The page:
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Speeches

Regtech in the Smart Banking Era – A Supervisor’s Perspective

by Arthur Yuen, Deputy Chief Executive, Hong Kong Monetary Authority

(Regulatory Keynote Speech at HKIB Annual Banking Conference 2018)

27 September 2018

“Regtech in the Smart Banking Era – A Supervisor’s Perspective”

Financial Secretary, Dr Patrick Fung, Ms Carrie Leung, distinguished guests, ladies and gentlemen, good morning to you all.

  1. Let me take this opportunity to congratulate the Hong Kong Institute of Bankers on its 10th Annual Banking Conference. In 2009, banking professionals came together at the inaugural Conference to discuss responses to the Global Financial Crisis. Over the past decade, Conference participants have also examined other important strategic issues, including opportunities arising from RMB internationalisation, transformation of the banking sector amid a rapidly changing macro and regulatory landscape, and the implications of accelerating digitalisation. I am sure you all agree that the Conference is an important flagship event for the industry, and it offers a constructive platform for exchanging views on topical issues.
  2. The HKMA has long supported the Conference, because it gives us an opportunity to share our views on significant regulatory issues and policy initiatives, with our seven Smart Banking initiatives being the latest ones. As the Financial Secretary mentioned earlier in his keynote, substantial progress has been made in each of the seven Smart Banking initiatives since they were announced last year. The Financial Secretary has already highlighted the progress made by the HKMA in respect of those initiatives and therefore I won’t repeat it. I would nevertheless like to demonstrate how the Smart Banking initiatives are re-shaping the banking sector landscape.


Industry responses to the Smart Banking initiatives

  1. I have always looked at the Smart Banking Initiatives as a journey. And I am glad to say that we have made good progress with our relevant policy measures throughout this journey. I am particularly excited about the encouraging responses from the banking industry and tech community, which share a common goal of transforming Hong Kong’s financial ecosystem by creating better synergy between banking and technology. Let me highlight some of the positive responses we have observed in respect of these Smart Banking initiatives.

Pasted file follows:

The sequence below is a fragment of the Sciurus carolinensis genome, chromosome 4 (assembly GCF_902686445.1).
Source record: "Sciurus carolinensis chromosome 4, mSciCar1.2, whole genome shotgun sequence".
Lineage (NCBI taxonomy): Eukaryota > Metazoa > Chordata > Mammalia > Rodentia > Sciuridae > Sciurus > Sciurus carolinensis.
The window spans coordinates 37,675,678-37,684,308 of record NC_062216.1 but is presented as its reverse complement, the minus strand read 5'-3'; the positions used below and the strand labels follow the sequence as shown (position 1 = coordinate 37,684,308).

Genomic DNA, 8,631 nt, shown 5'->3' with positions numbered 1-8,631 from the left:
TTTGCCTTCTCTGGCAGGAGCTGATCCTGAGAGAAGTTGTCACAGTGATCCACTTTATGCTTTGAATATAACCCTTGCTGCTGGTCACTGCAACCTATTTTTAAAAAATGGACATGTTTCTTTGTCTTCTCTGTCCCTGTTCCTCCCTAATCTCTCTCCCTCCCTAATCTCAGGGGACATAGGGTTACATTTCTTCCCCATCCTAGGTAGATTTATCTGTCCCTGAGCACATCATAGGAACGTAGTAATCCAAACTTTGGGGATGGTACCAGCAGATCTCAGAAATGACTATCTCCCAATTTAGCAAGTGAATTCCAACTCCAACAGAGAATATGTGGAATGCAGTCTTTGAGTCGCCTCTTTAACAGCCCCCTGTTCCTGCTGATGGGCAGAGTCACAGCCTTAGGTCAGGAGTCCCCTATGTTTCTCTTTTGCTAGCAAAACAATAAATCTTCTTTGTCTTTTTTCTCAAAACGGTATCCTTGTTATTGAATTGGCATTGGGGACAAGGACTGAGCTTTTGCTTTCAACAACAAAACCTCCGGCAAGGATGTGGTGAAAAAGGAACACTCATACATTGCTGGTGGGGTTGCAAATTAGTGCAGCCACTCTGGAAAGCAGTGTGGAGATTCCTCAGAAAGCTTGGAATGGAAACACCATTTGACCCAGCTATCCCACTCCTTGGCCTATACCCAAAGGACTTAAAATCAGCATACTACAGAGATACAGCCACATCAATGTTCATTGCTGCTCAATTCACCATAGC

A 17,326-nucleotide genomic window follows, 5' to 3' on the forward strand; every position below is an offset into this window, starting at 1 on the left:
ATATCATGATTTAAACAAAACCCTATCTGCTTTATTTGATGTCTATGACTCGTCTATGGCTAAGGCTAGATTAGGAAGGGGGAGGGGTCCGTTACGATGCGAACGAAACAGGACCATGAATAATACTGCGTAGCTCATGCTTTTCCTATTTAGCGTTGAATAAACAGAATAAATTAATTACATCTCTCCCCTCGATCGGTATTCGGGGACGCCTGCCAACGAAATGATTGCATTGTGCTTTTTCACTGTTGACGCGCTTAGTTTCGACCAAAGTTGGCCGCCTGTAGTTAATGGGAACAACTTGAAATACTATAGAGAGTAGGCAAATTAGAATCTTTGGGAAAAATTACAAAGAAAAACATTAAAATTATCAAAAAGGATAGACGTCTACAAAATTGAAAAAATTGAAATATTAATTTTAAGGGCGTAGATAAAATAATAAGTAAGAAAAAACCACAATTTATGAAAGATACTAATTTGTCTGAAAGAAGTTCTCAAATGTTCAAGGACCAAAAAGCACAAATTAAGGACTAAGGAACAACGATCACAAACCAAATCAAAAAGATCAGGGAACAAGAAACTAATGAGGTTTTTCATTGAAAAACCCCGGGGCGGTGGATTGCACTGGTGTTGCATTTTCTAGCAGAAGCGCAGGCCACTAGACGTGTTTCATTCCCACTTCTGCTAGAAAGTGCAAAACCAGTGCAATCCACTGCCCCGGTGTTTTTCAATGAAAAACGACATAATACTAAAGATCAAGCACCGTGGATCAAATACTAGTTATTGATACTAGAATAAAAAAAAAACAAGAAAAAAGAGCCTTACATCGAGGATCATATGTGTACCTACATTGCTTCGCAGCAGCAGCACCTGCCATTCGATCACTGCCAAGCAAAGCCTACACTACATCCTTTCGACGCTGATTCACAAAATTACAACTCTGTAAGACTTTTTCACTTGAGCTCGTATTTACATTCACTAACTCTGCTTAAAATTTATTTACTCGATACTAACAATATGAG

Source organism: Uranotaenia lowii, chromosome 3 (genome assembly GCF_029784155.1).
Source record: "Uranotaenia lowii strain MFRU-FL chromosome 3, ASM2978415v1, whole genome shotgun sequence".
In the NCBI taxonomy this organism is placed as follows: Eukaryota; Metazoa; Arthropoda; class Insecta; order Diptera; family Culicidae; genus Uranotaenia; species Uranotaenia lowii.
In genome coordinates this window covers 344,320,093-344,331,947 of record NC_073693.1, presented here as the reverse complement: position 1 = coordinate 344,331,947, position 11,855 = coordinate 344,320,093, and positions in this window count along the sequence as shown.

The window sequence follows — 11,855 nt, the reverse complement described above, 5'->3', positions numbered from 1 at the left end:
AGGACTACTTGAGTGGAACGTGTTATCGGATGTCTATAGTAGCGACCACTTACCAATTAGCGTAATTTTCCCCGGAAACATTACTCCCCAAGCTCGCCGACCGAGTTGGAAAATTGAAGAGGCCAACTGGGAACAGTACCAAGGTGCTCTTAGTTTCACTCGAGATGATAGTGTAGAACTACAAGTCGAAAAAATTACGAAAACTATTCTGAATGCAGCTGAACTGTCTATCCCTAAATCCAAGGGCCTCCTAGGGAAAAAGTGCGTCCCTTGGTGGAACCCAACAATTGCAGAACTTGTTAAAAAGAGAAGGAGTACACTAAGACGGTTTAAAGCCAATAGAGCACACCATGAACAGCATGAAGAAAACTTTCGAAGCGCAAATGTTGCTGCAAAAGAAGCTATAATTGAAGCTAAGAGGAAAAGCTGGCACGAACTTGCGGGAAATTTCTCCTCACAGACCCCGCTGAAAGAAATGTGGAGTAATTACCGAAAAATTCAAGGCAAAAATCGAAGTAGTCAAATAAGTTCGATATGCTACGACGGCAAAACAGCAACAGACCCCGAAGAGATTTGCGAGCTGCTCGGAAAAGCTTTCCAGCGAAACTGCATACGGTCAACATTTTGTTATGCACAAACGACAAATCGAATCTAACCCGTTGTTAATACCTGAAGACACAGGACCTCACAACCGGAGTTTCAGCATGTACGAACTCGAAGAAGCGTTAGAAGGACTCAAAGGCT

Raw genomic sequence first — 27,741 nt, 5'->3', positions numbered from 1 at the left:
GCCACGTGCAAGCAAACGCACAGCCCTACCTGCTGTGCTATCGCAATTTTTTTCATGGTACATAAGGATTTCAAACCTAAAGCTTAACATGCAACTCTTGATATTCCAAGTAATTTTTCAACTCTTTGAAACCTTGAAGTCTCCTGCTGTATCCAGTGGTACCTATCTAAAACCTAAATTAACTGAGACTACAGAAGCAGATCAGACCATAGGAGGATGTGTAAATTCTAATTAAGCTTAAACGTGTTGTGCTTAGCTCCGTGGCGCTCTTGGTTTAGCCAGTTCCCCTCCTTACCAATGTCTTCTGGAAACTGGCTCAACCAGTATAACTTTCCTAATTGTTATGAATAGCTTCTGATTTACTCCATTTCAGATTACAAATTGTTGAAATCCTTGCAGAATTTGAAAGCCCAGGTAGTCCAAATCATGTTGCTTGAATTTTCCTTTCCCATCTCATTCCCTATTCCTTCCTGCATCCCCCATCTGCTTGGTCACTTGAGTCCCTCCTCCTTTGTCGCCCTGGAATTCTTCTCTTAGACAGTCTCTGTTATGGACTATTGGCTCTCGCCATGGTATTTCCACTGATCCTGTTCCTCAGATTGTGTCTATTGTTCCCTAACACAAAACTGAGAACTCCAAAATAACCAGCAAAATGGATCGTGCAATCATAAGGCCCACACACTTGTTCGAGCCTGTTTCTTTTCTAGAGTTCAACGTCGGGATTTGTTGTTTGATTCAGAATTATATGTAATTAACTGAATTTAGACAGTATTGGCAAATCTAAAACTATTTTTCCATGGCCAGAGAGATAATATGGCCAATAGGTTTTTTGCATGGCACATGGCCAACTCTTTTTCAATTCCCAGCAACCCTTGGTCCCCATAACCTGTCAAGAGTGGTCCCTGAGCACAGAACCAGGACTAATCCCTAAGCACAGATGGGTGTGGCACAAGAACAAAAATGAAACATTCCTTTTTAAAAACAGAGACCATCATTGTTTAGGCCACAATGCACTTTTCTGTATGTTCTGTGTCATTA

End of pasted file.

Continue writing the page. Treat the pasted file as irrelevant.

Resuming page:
2. First, from the perspective of the banking industry,
    • We have seen the launch of more than 70 major digital banking and fintech initiatives from various banks since the announcement of the seven initiatives last year. There were more than 20 projects related to mobile payments; 12 biometric authentication initiatives using different biometric attributes, such as fingerprint, finger-vein, voiceprint and facial features; 7 software security tokens; and 30 others, including chatbots powered by artificial intelligence, and enhanced financial services leveraging distributed ledger technologies and social media platform integration.
    • In addition, we already had the successful launch of remote onboarding services in Hong Kong, and more than 10 banks are preparing to launch similar services. Also, around 10 banks plan to launch online personal lending services that leverage machine learning technologies and data analytics. Banks are now able to reach out and deliver more financial services with good user experience to a wider spectrum of customers via mobile phones and other online channels.
  3. Secondly, if we take a closer look at the tech community’s involvement, it is not difficult to see that many of the initiatives I just mentioned are the result of collaboration between the banking industry and the tech community. Since the upgrade of our Supervisory Sandbox last November, tech firms have directly accessed the Sandbox’s Chatroom in more than 110 cases to seek the HKMA’s early regulatory feedback on their projects and ideas. This means they are better prepared to collaborate with banks to launch fintech products and services. These uses of the Chatroom are on top of around 50 cases used by banks. The rollout of the Open API Framework, and the phase one implementation roadmaps submitted by banks to the HKMA, show there will be an even higher level of integration and collaboration between the banking industry and the tech community.